The American Academy of Pediatrics recommends waiting on formal swimming lessons until children are at least 4 years old, when they are thought to be developmentally ready. Research studies have show that, children who learn to swim at age 2, 3 or 4 learned to swim well at approximately the same mean age of 5 1/2 years.
Supervised exposure to the water can be the best first step to getting young children comfortable in and around the water. Parents are encouraged to make early exposure to the water a positive experience. Parents should stay within an arm's reach or be able to touch the swimmer at all times while in the water. Be patient and encouraging, but persistent when teaching children to get their face and eyes wet. Use incentives to keep them motivated during difficult moments and demonstrate skills by getting your face and head wet. It’s recommended that the use of goggles and floaties are limited when children are learning to swim. These devices can present a false sense of security for children and can affect their confidence when not available.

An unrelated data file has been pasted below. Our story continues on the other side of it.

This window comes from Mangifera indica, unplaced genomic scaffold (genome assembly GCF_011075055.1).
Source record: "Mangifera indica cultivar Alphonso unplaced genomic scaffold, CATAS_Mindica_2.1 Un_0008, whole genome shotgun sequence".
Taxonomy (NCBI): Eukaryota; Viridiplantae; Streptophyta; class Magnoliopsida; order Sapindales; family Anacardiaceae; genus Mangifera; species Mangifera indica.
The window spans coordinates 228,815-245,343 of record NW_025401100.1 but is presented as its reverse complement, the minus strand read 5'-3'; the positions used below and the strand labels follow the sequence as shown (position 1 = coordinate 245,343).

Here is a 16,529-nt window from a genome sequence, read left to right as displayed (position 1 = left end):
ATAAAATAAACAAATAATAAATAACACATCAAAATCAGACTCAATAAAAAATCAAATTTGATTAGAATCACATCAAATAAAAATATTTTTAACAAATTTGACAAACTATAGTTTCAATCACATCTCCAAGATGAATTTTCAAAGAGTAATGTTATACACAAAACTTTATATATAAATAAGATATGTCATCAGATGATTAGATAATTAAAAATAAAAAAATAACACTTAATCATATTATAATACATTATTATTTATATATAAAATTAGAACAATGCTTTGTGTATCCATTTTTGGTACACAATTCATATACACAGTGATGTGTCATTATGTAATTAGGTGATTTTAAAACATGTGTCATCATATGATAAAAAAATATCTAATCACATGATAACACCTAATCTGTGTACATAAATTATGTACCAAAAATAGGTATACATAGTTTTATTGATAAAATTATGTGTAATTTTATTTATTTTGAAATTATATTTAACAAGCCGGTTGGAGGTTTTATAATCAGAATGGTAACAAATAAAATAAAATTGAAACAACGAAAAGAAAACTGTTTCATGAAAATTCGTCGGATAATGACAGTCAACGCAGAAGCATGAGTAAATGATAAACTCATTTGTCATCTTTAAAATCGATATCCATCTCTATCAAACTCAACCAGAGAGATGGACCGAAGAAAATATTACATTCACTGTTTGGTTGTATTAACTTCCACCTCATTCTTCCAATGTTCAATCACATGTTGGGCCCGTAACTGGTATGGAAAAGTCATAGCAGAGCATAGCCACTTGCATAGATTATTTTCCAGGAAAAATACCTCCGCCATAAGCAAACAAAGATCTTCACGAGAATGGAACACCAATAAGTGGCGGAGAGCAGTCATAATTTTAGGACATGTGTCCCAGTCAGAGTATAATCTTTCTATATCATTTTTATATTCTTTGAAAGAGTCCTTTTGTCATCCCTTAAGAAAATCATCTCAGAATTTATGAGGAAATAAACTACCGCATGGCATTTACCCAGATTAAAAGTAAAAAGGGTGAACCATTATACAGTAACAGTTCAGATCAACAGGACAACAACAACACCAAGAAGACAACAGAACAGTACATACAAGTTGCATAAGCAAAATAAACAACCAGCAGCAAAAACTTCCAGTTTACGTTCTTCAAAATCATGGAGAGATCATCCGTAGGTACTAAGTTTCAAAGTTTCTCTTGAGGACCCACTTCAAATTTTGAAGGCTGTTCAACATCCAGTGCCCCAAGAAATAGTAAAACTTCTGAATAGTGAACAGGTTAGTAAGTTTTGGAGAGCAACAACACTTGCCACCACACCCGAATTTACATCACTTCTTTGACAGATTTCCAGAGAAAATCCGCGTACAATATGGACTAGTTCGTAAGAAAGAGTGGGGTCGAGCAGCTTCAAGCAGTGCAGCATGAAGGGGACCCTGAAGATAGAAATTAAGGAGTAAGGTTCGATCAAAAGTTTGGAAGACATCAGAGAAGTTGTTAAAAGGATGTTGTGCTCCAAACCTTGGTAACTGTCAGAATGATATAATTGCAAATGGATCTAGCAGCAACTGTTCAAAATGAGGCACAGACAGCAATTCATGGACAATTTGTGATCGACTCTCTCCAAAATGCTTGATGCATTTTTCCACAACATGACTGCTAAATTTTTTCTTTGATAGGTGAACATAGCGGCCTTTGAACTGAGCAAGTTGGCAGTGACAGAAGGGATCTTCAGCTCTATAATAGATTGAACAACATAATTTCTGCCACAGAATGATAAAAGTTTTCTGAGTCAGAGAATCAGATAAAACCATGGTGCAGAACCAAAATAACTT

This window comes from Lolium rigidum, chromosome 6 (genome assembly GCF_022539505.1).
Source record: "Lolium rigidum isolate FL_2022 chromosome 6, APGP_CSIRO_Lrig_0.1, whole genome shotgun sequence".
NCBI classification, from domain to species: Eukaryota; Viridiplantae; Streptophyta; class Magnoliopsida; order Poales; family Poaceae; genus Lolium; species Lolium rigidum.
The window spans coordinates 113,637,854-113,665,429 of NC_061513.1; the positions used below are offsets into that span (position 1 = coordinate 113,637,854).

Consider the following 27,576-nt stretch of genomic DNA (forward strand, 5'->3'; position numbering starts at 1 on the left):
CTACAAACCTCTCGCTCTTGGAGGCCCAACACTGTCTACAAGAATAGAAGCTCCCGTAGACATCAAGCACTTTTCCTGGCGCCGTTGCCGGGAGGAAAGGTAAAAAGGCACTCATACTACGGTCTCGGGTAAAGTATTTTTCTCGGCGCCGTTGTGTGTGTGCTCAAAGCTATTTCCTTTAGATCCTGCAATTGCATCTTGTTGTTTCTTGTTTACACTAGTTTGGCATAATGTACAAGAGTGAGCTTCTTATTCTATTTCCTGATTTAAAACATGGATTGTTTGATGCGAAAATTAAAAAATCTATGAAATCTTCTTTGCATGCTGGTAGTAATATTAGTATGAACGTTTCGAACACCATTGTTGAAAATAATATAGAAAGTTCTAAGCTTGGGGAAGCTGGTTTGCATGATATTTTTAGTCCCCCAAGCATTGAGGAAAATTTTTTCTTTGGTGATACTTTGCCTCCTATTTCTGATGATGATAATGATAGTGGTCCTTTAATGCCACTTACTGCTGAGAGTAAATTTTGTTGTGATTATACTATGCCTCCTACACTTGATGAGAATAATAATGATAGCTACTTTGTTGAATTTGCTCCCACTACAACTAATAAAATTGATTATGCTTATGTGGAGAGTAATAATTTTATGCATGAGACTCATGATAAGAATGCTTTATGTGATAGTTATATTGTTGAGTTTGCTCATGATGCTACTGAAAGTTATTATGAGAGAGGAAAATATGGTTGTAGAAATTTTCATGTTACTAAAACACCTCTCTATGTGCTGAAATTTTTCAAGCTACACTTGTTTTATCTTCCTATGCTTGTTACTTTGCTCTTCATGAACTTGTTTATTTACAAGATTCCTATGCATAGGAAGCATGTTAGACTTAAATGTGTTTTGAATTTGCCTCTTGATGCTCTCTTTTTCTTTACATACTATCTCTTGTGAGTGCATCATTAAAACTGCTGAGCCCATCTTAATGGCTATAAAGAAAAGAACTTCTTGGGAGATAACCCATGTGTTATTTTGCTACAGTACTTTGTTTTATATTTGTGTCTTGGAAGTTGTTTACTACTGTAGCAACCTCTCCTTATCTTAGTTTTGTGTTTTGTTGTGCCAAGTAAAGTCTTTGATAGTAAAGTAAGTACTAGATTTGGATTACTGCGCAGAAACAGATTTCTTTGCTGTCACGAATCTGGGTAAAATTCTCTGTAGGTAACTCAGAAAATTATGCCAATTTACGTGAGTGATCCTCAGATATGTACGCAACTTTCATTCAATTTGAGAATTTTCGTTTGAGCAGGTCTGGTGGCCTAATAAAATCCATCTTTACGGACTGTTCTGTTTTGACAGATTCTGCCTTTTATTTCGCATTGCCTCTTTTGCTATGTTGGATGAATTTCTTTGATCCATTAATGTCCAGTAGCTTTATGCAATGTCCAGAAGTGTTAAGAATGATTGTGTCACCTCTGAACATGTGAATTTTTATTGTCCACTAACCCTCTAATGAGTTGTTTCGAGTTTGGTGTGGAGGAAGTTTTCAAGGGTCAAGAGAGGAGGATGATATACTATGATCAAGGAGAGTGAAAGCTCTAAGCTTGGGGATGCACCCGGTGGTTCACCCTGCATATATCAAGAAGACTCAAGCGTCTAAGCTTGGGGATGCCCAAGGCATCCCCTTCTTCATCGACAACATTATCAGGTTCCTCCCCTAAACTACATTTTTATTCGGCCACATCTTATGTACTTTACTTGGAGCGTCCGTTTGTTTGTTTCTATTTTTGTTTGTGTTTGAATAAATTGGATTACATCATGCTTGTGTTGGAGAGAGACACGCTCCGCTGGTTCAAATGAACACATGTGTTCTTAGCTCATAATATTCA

If you’re interested in taking the next steps to enroll your child in swim lessons, be sure to find a program that fits your individual needs. Keep in mind that these types of programs do not decrease your child's risk of drowning and are not a substitute for adult supervision and safety in the water. Like learning to play a musical instrument, swimming is a skill that requires significant development, coaching and practice. It is recommended that students enroll in two or more swim lessons per week. Two lessons per week for 4, 8 or 12 weeks allows time for students to build rapport with the instructor, learn and practice new skills and improve technique.
For more information about swim lessons and water safety, visit us at www.yardswim.com.